That makes an Israeli pullback doubly complex. For without a broader deal with Syria on the Golan, Israel would be unable to remove its troops from southern Lebanon without risking cross-border attacks on northern Israeli towns by Hezbollah, encouraged by Damascus.

The timing of the militia's decision to leave Jazzin was a surprise, but the fact of it was not.

Hezbollah, handsomely funded and trained by Iran, is a lethal guerrilla force. Helped by an efficient intelligence-gathering operation, it fights a hit-and-run war of roadside bombs and ambushes that has killed about 900 Israeli troops since the mid-1980s and many more militia fighters.

The effect on the South Lebanon Army has been devastating. Its strength in Jazzin, an enclave just north of the Israeli-occupied security zone, has declined from more than 400 fighters a few years ago to fewer than half that today. Some fighters have been slain; today, the Reuters news agency reported that one fighter was killed when a bomb went off shortly after the pullout began. Other militiamen have deserted. None speaks of victory.

"Once we leave, it means these young men who were killed died in vain," said Nabil.

Jazzin itself, once popular as a cool highland retreat for wealthy Lebanese, is a ghost town of silent streets and half-built hotels with a tenth of its prewar population and a shattered economy. Besides the militia, whose fighters draw a monthly salary from Israel of $400 or $500, there is little work.

The militia fighters have all but disappeared from view. Some, including Nabil, will retreat farther south to the Israeli-occupied zone. Others will simply put down their weapons, stay in their homes and await their fate -- trusting in the assurances of the government and Hezbollah.

"We're at the mercy of the Lebanese state and of Lebanese justice," said Edmond Rizk, a Jazzin resident and former government minister. "We're citizens who acted in the absence of state authority in a way that can be judged charitably or harshly. But we had no choice. We did what we could."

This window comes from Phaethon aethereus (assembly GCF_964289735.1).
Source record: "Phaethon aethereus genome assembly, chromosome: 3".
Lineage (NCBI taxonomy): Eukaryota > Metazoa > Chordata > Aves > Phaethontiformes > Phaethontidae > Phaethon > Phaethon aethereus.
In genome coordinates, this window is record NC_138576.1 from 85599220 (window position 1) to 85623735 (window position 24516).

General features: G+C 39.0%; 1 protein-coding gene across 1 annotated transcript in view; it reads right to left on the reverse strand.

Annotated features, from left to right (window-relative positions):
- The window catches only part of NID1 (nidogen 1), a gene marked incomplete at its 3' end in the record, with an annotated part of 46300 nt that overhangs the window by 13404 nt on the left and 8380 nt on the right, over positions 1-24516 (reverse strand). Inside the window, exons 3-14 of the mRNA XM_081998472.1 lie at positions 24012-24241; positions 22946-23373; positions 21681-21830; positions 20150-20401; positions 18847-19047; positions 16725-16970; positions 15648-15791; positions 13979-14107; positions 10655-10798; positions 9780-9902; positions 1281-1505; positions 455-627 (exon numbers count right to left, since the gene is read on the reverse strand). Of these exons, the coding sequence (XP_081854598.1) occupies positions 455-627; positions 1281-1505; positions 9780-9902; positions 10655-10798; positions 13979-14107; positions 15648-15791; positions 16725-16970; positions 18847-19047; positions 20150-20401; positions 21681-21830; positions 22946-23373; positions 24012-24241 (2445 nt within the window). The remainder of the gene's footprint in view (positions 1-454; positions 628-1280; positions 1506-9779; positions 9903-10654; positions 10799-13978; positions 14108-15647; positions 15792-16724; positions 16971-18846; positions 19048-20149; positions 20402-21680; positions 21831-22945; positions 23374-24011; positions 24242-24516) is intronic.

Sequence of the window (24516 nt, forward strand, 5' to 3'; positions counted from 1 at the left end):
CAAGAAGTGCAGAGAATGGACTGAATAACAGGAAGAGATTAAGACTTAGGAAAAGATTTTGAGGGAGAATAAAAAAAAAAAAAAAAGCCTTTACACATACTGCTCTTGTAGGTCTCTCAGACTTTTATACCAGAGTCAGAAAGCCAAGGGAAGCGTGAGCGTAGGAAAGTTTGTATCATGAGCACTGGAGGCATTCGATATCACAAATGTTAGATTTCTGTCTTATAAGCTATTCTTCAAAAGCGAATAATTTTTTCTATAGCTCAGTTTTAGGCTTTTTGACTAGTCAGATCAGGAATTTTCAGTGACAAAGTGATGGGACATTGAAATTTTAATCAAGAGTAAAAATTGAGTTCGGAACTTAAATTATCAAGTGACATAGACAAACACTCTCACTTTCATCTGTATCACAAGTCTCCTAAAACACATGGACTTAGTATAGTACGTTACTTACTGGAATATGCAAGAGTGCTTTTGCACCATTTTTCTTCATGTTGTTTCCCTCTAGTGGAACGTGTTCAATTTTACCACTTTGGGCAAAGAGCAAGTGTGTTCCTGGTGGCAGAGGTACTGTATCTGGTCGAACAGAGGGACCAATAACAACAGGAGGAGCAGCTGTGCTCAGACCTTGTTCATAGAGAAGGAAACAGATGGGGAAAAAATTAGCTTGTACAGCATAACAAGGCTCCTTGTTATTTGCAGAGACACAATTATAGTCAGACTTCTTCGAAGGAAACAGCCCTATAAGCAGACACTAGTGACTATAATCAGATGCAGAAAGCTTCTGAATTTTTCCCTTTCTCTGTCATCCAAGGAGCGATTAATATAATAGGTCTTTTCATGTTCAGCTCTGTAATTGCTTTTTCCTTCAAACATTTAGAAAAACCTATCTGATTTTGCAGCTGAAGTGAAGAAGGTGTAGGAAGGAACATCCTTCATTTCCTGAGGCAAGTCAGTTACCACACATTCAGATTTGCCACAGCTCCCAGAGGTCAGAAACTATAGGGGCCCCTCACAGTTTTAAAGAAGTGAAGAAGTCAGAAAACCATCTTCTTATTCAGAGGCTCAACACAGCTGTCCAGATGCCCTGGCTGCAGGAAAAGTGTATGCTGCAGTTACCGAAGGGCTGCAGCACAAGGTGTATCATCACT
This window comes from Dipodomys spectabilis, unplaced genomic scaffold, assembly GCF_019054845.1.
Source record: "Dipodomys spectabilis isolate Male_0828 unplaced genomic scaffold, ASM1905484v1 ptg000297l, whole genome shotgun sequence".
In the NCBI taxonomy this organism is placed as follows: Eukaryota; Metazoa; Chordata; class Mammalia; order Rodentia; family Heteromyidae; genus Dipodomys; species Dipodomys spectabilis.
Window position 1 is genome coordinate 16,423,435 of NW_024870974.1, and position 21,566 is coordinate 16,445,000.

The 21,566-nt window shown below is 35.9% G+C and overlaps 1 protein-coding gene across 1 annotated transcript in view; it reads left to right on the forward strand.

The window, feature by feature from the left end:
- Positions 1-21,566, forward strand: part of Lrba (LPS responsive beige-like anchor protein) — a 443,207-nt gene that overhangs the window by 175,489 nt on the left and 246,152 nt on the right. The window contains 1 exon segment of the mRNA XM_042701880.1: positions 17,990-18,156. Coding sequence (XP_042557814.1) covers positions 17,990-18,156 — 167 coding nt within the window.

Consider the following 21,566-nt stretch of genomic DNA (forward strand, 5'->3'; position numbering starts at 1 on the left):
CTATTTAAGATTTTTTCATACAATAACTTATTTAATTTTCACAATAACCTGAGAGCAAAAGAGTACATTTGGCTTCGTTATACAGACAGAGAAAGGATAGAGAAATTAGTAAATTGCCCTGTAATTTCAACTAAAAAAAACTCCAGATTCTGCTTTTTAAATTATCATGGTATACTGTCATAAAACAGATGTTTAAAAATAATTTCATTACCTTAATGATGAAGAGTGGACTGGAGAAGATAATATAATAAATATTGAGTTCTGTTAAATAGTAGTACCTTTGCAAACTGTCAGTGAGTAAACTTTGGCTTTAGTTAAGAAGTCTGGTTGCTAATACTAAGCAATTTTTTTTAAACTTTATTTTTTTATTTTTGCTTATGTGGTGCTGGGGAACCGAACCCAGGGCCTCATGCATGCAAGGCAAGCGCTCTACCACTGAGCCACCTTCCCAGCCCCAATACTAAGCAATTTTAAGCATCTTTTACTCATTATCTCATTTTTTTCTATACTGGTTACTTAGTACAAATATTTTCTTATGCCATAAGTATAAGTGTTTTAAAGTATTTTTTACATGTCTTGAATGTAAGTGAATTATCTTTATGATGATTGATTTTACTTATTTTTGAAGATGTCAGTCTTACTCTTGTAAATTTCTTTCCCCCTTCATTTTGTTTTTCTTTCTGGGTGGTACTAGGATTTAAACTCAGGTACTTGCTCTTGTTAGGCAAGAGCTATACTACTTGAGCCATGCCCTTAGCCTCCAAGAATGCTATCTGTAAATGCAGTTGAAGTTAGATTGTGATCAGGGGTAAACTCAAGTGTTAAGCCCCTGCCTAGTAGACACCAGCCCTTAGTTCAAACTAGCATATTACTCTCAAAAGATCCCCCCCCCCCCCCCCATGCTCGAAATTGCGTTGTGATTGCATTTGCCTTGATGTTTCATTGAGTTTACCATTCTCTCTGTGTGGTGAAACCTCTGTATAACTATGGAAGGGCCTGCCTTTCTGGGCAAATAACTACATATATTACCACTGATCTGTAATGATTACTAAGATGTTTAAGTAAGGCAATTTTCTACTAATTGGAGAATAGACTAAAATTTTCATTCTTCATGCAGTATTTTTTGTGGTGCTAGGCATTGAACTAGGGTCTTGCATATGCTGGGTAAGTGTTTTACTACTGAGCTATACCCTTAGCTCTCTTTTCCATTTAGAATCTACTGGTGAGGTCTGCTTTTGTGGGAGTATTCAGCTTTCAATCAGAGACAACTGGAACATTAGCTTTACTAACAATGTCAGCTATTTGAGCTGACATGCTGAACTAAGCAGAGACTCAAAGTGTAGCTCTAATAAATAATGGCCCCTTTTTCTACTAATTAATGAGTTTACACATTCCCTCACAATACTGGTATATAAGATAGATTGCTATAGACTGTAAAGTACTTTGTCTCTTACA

Hezbollah, which has termed 1998 and 1999 "the years of the militia's disintegration," has issued repeated calls for South Lebanon Army fighters to desert, and pushed for amnesty for those who do. Those who do not desert, Hezbollah leaders have warned, will be hunted down -- even in their beds.

Still, the group has made soothing statements about its intentions in Jazzin after the militia leaves. "The people of Jazzin are perfectly safe," said Naim Kessem, a white-turbaned cleric who is Hezbollah's second in command.

Having toned down its stated ambition of a decade ago to make Lebanon an Islamic state, Hezbollah's 5,000 to 10,000 fighters are now widely regarded by Lebanese Christians and Muslims alike as a patriotic resistance to the Israeli occupation. Its network of hospitals, clinics and schools has given the group a social base: Hezbollah controls seven seats in the Lebanese parliament.

This has led to hopes that the group can be demilitarized and integrated into Lebanese political life once Israel withdraws. Kessem, the Hezbollah cleric, speaks of the group "shifting priorities" once the war is over, but refuses to guess when that might occur. "As long as there is occupation there will always be resistance," he said. The militia's withdrawal from Jazzin is a sign of things to come, he said. "The end of this group will be soon."

CAPTION: Members of the South Lebanon Army prepare for withdrawal from the Jazzin area, just north of Israeli-occupied zone.